hmm, don't think the editorial is justified, since I bought one new fly line using the exercise of comparing how the rod loaded with 7 old ones, which included 20- and 35-year old lines - different tapers from 130-gr to 300-gr - long-belly floating, long front taper floating, 2 slime lines, 2 shooting heads (would be pointless to try heavier), 9-wt rocket taper.
If you ask me, I'd say it's a smart way to spend your money.
At least 4 of those lines were bought on close-out back when - the 9-wt Cortland salt rocket was a long-ago gift from a friend who thought I had a place for it - sure enough - 2nd cast of the morning in the back of Allyn's Lake on a Fisher Natural 9'9-wt progressive taper - 1st cast was a larger spec that tore the hook out on her 2nd run.
The CGR 7/8 is going to load exactly the same for anybody - the taper is characteristic of the rod, as are the lines.
I found early the rod with the right slime line was exactly what I wanted to do, starting with a foot of taper outside the rod tip - staged to pick up and fish - shoot twice the belly on the 3rd stroke, with exactly one false cast between to feed out the full belly.
I set out to duplicate this result in a floating line, and tried many line configurations I already had, focusing in on what worked best and why - it was a valuable exercise for anybody who owns the same rod. It answers Ben's OP question.
It was also to accomplish the one niche I have for this rod - sitting in a kayak and fishing as soon as possible.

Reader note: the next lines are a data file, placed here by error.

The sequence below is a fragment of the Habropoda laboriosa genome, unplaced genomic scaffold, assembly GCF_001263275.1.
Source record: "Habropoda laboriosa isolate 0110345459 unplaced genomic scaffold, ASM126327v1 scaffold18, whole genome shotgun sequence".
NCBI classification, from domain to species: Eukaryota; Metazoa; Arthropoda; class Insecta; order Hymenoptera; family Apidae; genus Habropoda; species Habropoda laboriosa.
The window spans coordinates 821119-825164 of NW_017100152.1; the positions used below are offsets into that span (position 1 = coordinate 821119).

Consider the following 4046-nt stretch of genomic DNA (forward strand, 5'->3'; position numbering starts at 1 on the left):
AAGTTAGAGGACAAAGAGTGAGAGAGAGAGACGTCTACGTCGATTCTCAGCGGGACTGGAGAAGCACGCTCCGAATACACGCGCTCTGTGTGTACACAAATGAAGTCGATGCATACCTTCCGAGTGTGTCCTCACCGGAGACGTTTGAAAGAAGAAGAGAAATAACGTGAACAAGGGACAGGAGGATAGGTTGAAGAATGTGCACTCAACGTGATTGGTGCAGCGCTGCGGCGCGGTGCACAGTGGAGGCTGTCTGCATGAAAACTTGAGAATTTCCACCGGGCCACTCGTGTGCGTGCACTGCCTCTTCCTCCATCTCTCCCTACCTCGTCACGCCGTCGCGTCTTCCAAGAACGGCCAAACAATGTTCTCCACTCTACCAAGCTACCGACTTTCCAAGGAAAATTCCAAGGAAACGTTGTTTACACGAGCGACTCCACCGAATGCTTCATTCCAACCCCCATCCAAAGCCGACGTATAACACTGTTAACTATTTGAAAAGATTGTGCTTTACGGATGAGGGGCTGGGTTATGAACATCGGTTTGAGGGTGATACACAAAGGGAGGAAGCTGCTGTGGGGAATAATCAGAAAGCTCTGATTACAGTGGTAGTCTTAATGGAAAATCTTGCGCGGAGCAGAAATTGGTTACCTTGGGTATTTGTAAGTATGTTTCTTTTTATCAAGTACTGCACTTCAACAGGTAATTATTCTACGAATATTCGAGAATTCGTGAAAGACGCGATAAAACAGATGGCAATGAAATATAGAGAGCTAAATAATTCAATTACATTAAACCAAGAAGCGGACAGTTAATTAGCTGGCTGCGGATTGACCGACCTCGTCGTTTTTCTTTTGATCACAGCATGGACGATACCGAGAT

I specifically found the CGR 7/8 would handle any over-weighted or under-weighted line great in close, but the mid gave up trying to shoot an over-weighted line to distance - characteristic of only that rod. The rod would not shoot an under-weighted line - different result from many of my long fast rods, and even the 1960 glass Harnell shown with the slime line above. (The shortcoming of the Harnell is the skinny guides won't fit a modern floating line - the rod is too nice to alter, and it shines with the slime line, so it's my dock-fishing rod ).
The CGR 7/8 would shoot a short-front taper over-weighted line, but only with perfect loading rate and timing, which you're unlikely to be able to repeat under the pressure of trying to set up a cast to visible fish sign.
My 45 years experience doing this counts for something.
I can also consistently shoot my TS-250 on RPLX-7 to 140' (including that much backing and my Allbright knot).
Though the 9' RPLX-7 is an unforgiving para-taper rod, and the reason they over-weight so many salt fly lines in the market - to make fast graphite rods more forgiving.
Also got the chance to try the Cortland Salt Guide on one of my longer fast para inshore rods (kayak as wade taxi), and found it behaved exactly as I described above - fishes any distance with the fewest possible false casts.
Though I still prefer the Rio Redfish line on my longer fast rods. I also stated the Rio Redfish cast wonderfully in close with the CGR 7/8, it just wouldn't shoot to distance.
The one line I've never liked was the 35-y-o Mastery Bonefish floating, which was a joke trying with the CGR 7/8 (a result that googles on many reviews of the same rod).
The Mastery slime line, however, works great on the rod.